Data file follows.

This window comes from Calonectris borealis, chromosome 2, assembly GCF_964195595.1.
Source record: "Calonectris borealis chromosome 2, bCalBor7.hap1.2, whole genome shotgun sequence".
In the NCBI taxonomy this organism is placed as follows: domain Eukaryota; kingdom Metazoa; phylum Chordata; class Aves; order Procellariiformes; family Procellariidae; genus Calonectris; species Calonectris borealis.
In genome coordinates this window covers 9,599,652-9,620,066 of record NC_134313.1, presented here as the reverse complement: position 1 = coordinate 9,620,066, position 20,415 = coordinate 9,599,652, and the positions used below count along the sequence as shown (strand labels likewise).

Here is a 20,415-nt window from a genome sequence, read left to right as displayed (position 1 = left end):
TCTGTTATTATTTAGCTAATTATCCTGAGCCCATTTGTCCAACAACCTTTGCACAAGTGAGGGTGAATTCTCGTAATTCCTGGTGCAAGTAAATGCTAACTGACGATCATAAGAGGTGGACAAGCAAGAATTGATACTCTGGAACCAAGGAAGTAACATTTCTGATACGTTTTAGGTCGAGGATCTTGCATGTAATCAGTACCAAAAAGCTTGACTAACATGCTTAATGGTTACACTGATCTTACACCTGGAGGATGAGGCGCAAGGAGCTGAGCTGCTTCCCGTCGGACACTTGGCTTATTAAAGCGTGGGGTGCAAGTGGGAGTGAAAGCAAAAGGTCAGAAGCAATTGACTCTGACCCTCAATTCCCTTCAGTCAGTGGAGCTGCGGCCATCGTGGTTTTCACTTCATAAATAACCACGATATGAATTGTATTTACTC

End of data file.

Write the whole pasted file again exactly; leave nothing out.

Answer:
This window comes from Calonectris borealis, chromosome 2, assembly GCF_964195595.1.
Source record: "Calonectris borealis chromosome 2, bCalBor7.hap1.2, whole genome shotgun sequence".
In the NCBI taxonomy this organism is placed as follows: domain Eukaryota; kingdom Metazoa; phylum Chordata; class Aves; order Procellariiformes; family Procellariidae; genus Calonectris; species Calonectris borealis.
In genome coordinates this window covers 9,599,652-9,620,066 of record NC_134313.1, presented here as the reverse complement: position 1 = coordinate 9,620,066, position 20,415 = coordinate 9,599,652, and the positions used below count along the sequence as shown (strand labels likewise).

Here is a 20,415-nt window from a genome sequence, read left to right as displayed (position 1 = left end):
TCTGTTATTATTTAGCTAATTATCCTGAGCCCATTTGTCCAACAACCTTTGCACAAGTGAGGGTGAATTCTCGTAATTCCTGGTGCAAGTAAATGCTAACTGACGATCATAAGAGGTGGACAAGCAAGAATTGATACTCTGGAACCAAGGAAGTAACATTTCTGATACGTTTTAGGTCGAGGATCTTGCATGTAATCAGTACCAAAAAGCTTGACTAACATGCTTAATGGTTACACTGATCTTACACCTGGAGGATGAGGCGCAAGGAGCTGAGCTGCTTCCCGTCGGACACTTGGCTTATTAAAGCGTGGGGTGCAAGTGGGAGTGAAAGCAAAAGGTCAGAAGCAATTGACTCTGACCCTCAATTCCCTTCAGTCAGTGGAGCTGCGGCCATCGTGGTTTTCACTTCATAAATAACCACGATATGAATTGTATTTACTC